We were able to take advantage of the tides combining 2 days runs into one stopping at the Poughkeepsie Yacht Club where we stayed on a mooring for $15. It was then on to Riverview where we un-stepped the mast and then up to Waterford where we declared a lay-day for relaxing and re-provisioning. We hadn't provisioned since Great Bridge before the Chesapeake and found an excellent grocery store a short ways across the river.
Once again we were stopped in the Erie Canal by spring flooding. Our planned 10-day transit turned into 23 days as we were stopped 4 different times, once at one of the lock-walls that the guide book describes as "a quiet rural setting". We had 4 1/2 days of farmland and cows, the nearest facility of any kind was 2 miles away. Another time we were stopped for 5 days in Baldwinsville which at least had stores, restaurants and a library (internet). Although the whole canal system was shut down at different times, the real problem areas were the Oswego Canal and that portion of the Erie between Brewerton and Lock 27 where the Finger Lakes drain into the system. It was often quite frustrating because in calling different lock authorities we got a lot of conflicting reports: a Notice to Mariner's and one hydrologic officer stated the canal would be closed another 2-3 weeks (this was after we had already been stopped for 6 days), while a supervisor in the same district said possibly 5 days.
While we were fortunate that we weren't in a pressing schedule, a lot of hardships were, put on many boaters who had to get back to jobs or other commitments. On many boats, crew just left the boat with only the owner to continue on. On other boats, many just left them in a marina: the Brewerton Marinas were full of boats where owners and crew had left them. It reminded us of the same experience we had in coming back in the spring of 2000 when we were stopped for a total of 10 days. In checking with locals, this apparently has been becoming a yearly occurrence as the canal has been shut down for the last 4 Memorial Day weekends. We write this information primarily for boaters who are planning a spring transit and who should allow for the possibility of prolonged stops throughout the canal. In addition to the time element, it means having full water tanks, well-stocked ships stores, propane etc. (A lot of good books and video tapes would also help.)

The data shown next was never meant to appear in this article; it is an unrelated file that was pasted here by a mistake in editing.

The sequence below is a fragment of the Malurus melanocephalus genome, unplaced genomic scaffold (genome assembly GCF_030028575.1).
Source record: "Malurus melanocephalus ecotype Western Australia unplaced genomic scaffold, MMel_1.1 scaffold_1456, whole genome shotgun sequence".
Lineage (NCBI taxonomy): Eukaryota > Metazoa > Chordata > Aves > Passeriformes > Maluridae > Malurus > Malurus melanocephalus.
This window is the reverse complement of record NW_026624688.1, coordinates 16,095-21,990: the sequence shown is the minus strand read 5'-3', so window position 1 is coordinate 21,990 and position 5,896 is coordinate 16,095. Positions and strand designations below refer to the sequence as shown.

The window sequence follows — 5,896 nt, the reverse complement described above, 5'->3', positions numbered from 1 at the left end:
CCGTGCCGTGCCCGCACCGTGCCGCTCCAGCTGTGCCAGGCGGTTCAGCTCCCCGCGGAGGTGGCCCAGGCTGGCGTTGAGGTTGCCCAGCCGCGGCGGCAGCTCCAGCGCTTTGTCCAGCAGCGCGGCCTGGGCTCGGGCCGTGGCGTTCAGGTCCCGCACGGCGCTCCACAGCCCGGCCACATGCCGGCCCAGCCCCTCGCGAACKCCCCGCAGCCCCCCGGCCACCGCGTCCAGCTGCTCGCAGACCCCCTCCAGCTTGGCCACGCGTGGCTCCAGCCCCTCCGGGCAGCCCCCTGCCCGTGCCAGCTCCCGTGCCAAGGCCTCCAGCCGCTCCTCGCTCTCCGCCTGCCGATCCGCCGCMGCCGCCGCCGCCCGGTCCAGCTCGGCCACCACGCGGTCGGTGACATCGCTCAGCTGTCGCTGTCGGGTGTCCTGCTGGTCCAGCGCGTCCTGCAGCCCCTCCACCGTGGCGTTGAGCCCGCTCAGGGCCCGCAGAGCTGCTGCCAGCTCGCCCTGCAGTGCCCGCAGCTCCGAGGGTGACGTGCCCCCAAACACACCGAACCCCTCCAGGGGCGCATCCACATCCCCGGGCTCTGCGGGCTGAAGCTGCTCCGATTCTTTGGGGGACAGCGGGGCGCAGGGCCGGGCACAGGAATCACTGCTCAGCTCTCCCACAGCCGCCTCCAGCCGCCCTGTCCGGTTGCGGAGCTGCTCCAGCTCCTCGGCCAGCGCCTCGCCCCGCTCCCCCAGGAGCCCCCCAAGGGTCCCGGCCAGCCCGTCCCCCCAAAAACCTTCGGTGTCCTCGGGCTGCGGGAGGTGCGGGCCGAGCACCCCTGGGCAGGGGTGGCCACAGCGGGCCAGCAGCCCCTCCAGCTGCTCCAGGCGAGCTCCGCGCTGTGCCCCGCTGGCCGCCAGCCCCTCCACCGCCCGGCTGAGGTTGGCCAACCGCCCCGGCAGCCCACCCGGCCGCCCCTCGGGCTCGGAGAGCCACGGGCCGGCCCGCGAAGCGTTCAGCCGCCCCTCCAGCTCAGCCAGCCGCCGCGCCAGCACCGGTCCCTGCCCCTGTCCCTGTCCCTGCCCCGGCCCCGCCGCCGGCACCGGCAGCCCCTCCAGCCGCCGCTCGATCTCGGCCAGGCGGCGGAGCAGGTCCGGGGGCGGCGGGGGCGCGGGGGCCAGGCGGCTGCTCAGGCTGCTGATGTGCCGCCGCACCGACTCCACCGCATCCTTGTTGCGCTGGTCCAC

We have just re-stepped the mast at Wardell's at North Tonawanda and are getting ready to head out across Lake Erie. It is nice to be a sailboat again and back on a 35-foot boat without a battering ram in front.
117) Update from Hatties Cove, Lake Superior
After a couple of days to put the mast back up and reprovisioning, we headed towards Lake Erie. Going against the current in the Niagara River wasn't as bad as we had expected and we were able to make 3 1/2 to 4 knots. We stayed at Dunkirk, Erie (Presque Isle), Ashtabula, Fairport, Cleveland, and Put-in-Bay with a lay over day in Put-in-Bay for weather. Note we stayed at a new place in Cleveland, a very nice free dock dock right in the heart of the city: Lat 41 30.59 N; Lon 81 41.74 W. It's right next to the Rock & Roll Hall of Ame Science Museum.
Detroit River, Lake St. Clair, St. Clair River
Once again we were able to make it up the Detroit River against the current by using the added power of our genny making 4.5, sometimes 5 kts. Anchored behind Peche Is. at the top of the Detroit River, 51.9 nm. In Lake St. Clair we were dead down wind and only able to make about 5 knots. The St. Clair river has even more current than the Detroit River so once again we were glad to be able to add sail power as we went "up the down staircase". At one point when the wind was right on the nose we were down to 2.9/3.0 k, otherwise with the sail, we were able to make 4.0/4.5 k. We stayed at the free bulkhead at the Port Huron Yacht Club - 48.8 nm. Lake Huron was over a foot higher than our trip down a year ago. We had no problems and stayed at Harbor Beach (anchored, not the marina) Harrisville, and Presque Isle, with a lay day for weather at Harbor Beach. Rather than taking another lay day in Presque Isle for strong NW winds, we reached off for North Channel where we spent a couple of days before heading up the St. Mary's River to the Soo.
We spent a number of days in the Soo for major reprovisioning, taking in the sights, eating out in restaurants etc. We are presently back in L. Superior, enjoying the wilderness, revisiting all our favorite anchorages. Boating seem to be down considerably as we've seen very few boats and usually have each anchorage to ourselves. However, loons have been our daily companions and each night we are lulled to sleep by their lilting calls. The Bahamas seem a long way away, as indeed they are. It's 3,300 nm from Lake Superior to Nassau.) We heard they began tracking the first hurricane for the season, "Alice". Running the tides and currents are now but a distant memory. We have traded palm trees and sand beaches for unending forests of conifer green and lichen painted rocky shorelines. It has been a wonderful and often exciting trip with a myriad of diverse adventures - yet once again we are glad to be back in home waters.